Maritime Safety and Protection of the Environment

In 2019, the ratification by India, the largest ship recycling country, of the UN IMO Hong Kong International Convention for the Safe and Environmentally Sound Recycling of Ships (HKC, 2009) brought the world closer to the HKC’s entry into force and marked a new milestone towards achieving safe and environmentally sound ship recycling worldwide.

Although not yet into force, the HKC is already driving real changes on the ground. More than 65% of the ship recycling yards based in Alang, India have voluntarily requested and received statements of compliance with the HKC by third parties, a testament to the commitment of South Asian yards to raising their standards and to the progress made in ship recycling practices.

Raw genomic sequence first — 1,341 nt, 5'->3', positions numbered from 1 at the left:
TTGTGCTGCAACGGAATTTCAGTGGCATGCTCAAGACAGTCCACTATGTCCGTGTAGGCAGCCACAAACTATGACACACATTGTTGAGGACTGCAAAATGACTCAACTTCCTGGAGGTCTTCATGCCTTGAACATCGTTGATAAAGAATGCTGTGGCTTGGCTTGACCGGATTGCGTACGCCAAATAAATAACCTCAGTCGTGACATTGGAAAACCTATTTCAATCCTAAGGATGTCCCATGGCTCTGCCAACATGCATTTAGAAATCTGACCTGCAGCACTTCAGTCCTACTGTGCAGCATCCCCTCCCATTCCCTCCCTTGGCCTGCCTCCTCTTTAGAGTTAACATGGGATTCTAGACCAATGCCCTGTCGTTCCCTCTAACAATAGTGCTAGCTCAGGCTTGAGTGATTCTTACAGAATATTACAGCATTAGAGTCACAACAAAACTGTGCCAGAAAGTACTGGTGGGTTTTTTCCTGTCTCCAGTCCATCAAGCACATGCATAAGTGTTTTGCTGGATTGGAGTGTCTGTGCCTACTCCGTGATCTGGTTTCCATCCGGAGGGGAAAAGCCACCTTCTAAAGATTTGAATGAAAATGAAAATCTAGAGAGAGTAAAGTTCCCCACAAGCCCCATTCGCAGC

The EU Ship Recycling Regulation is an inadequate tool with contradictory standards as it does not include facilities with enough capacity to meet the needs of the EU shipping industry, while the European Commission applies selection criteria more rigorously to non-EU ship recycling facilities than to EU yards. Rather than setting up a regional system based on questionable criteria, the EU should foster and encourage developments at global level, which are the most effective way to ensure safe and environmentally sound ship recycling standards worldwide.

The recent ratification by India and the increasing number of HKC-compliant ship recycling facilities have given new impetus to the entry into force of the Hong Kong Convention.